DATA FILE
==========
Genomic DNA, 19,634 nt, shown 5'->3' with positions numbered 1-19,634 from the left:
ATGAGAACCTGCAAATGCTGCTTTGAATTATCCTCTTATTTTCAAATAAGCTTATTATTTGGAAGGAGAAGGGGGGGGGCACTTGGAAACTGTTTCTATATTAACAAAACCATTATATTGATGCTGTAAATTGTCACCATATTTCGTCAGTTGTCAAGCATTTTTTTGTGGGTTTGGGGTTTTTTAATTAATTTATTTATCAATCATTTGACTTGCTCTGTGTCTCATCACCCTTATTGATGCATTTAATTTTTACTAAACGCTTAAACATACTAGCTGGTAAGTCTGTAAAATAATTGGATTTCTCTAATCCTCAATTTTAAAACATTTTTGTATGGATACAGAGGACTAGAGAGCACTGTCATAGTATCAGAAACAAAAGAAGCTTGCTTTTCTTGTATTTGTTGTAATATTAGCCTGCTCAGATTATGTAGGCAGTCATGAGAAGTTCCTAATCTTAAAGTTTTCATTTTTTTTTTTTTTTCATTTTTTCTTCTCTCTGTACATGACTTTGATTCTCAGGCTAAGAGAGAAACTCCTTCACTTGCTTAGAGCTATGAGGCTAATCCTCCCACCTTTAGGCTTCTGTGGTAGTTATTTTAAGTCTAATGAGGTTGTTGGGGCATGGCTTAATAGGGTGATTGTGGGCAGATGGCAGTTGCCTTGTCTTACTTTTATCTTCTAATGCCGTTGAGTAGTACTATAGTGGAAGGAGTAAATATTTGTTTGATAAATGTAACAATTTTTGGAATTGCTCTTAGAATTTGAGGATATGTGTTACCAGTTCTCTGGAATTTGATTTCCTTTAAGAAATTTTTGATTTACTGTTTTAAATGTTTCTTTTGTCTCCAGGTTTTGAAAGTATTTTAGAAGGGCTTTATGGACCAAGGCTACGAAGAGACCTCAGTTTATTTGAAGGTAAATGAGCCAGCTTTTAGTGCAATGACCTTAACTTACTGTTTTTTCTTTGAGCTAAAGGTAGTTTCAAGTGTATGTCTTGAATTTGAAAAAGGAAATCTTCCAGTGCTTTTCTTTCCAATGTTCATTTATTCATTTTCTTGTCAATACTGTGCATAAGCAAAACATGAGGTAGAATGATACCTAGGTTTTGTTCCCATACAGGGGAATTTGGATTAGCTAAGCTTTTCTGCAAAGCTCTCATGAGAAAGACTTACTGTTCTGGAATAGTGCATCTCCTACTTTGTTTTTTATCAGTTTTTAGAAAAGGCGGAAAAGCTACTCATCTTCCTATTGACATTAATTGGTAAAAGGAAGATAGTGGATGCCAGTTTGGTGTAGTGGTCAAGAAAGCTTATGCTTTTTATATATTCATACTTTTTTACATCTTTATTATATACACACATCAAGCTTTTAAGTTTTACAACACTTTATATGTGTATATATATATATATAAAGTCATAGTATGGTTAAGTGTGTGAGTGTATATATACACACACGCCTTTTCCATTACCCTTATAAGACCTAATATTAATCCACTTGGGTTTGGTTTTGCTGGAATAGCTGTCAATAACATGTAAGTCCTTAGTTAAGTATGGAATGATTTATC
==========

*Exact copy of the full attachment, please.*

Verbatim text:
Genomic DNA, 19,634 nt, shown 5'->3' with positions numbered 1-19,634 from the left:
ATGAGAACCTGCAAATGCTGCTTTGAATTATCCTCTTATTTTCAAATAAGCTTATTATTTGGAAGGAGAAGGGGGGGGGCACTTGGAAACTGTTTCTATATTAACAAAACCATTATATTGATGCTGTAAATTGTCACCATATTTCGTCAGTTGTCAAGCATTTTTTTGTGGGTTTGGGGTTTTTTAATTAATTTATTTATCAATCATTTGACTTGCTCTGTGTCTCATCACCCTTATTGATGCATTTAATTTTTACTAAACGCTTAAACATACTAGCTGGTAAGTCTGTAAAATAATTGGATTTCTCTAATCCTCAATTTTAAAACATTTTTGTATGGATACAGAGGACTAGAGAGCACTGTCATAGTATCAGAAACAAAAGAAGCTTGCTTTTCTTGTATTTGTTGTAATATTAGCCTGCTCAGATTATGTAGGCAGTCATGAGAAGTTCCTAATCTTAAAGTTTTCATTTTTTTTTTTTTTTCATTTTTTCTTCTCTCTGTACATGACTTTGATTCTCAGGCTAAGAGAGAAACTCCTTCACTTGCTTAGAGCTATGAGGCTAATCCTCCCACCTTTAGGCTTCTGTGGTAGTTATTTTAAGTCTAATGAGGTTGTTGGGGCATGGCTTAATAGGGTGATTGTGGGCAGATGGCAGTTGCCTTGTCTTACTTTTATCTTCTAATGCCGTTGAGTAGTACTATAGTGGAAGGAGTAAATATTTGTTTGATAAATGTAACAATTTTTGGAATTGCTCTTAGAATTTGAGGATATGTGTTACCAGTTCTCTGGAATTTGATTTCCTTTAAGAAATTTTTGATTTACTGTTTTAAATGTTTCTTTTGTCTCCAGGTTTTGAAAGTATTTTAGAAGGGCTTTATGGACCAAGGCTACGAAGAGACCTCAGTTTATTTGAAGGTAAATGAGCCAGCTTTTAGTGCAATGACCTTAACTTACTGTTTTTTCTTTGAGCTAAAGGTAGTTTCAAGTGTATGTCTTGAATTTGAAAAAGGAAATCTTCCAGTGCTTTTCTTTCCAATGTTCATTTATTCATTTTCTTGTCAATACTGTGCATAAGCAAAACATGAGGTAGAATGATACCTAGGTTTTGTTCCCATACAGGGGAATTTGGATTAGCTAAGCTTTTCTGCAAAGCTCTCATGAGAAAGACTTACTGTTCTGGAATAGTGCATCTCCTACTTTGTTTTTTATCAGTTTTTAGAAAAGGCGGAAAAGCTACTCATCTTCCTATTGACATTAATTGGTAAAAGGAAGATAGTGGATGCCAGTTTGGTGTAGTGGTCAAGAAAGCTTATGCTTTTTATATATTCATACTTTTTTACATCTTTATTATATACACACATCAAGCTTTTAAGTTTTACAACACTTTATATGTGTATATATATATATATAAAGTCATAGTATGGTTAAGTGTGTGAGTGTATATATACACACACGCCTTTTCCATTACCCTTATAAGACCTAATATTAATCCACTTGGGTTTGGTTTTGCTGGAATAGCTGTCAATAACATGTAAGTCCTTAGTTAAGTATGGAATGATTTATC